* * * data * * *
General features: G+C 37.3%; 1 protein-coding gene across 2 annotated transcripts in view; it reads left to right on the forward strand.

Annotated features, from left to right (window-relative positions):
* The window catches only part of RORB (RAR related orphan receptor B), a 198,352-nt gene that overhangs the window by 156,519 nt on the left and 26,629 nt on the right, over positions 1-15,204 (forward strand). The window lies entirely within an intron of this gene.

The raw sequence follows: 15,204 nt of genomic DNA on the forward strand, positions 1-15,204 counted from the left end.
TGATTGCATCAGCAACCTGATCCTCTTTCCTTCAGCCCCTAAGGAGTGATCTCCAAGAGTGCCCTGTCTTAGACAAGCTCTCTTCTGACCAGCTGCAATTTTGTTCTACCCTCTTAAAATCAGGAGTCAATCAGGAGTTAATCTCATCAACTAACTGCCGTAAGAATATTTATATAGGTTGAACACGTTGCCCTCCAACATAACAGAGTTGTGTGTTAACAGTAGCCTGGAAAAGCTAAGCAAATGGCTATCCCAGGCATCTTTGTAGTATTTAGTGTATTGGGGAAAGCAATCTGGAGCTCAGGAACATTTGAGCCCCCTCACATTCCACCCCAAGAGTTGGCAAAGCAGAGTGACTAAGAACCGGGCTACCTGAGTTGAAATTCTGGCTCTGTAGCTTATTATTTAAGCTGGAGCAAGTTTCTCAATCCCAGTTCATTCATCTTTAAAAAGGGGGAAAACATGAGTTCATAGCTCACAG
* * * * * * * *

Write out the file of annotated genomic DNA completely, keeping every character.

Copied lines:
General features: G+C 37.3%; 1 protein-coding gene across 2 annotated transcripts in view; it reads left to right on the forward strand.

Annotated features, from left to right (window-relative positions):
* The window catches only part of RORB (RAR related orphan receptor B), a 198,352-nt gene that overhangs the window by 156,519 nt on the left and 26,629 nt on the right, over positions 1-15,204 (forward strand). The window lies entirely within an intron of this gene.

The raw sequence follows: 15,204 nt of genomic DNA on the forward strand, positions 1-15,204 counted from the left end.
TGATTGCATCAGCAACCTGATCCTCTTTCCTTCAGCCCCTAAGGAGTGATCTCCAAGAGTGCCCTGTCTTAGACAAGCTCTCTTCTGACCAGCTGCAATTTTGTTCTACCCTCTTAAAATCAGGAGTCAATCAGGAGTTAATCTCATCAACTAACTGCCGTAAGAATATTTATATAGGTTGAACACGTTGCCCTCCAACATAACAGAGTTGTGTGTTAACAGTAGCCTGGAAAAGCTAAGCAAATGGCTATCCCAGGCATCTTTGTAGTATTTAGTGTATTGGGGAAAGCAATCTGGAGCTCAGGAACATTTGAGCCCCCTCACATTCCACCCCAAGAGTTGGCAAAGCAGAGTGACTAAGAACCGGGCTACCTGAGTTGAAATTCTGGCTCTGTAGCTTATTATTTAAGCTGGAGCAAGTTTCTCAATCCCAGTTCATTCATCTTTAAAAAGGGGGAAAACATGAGTTCATAGCTCACAG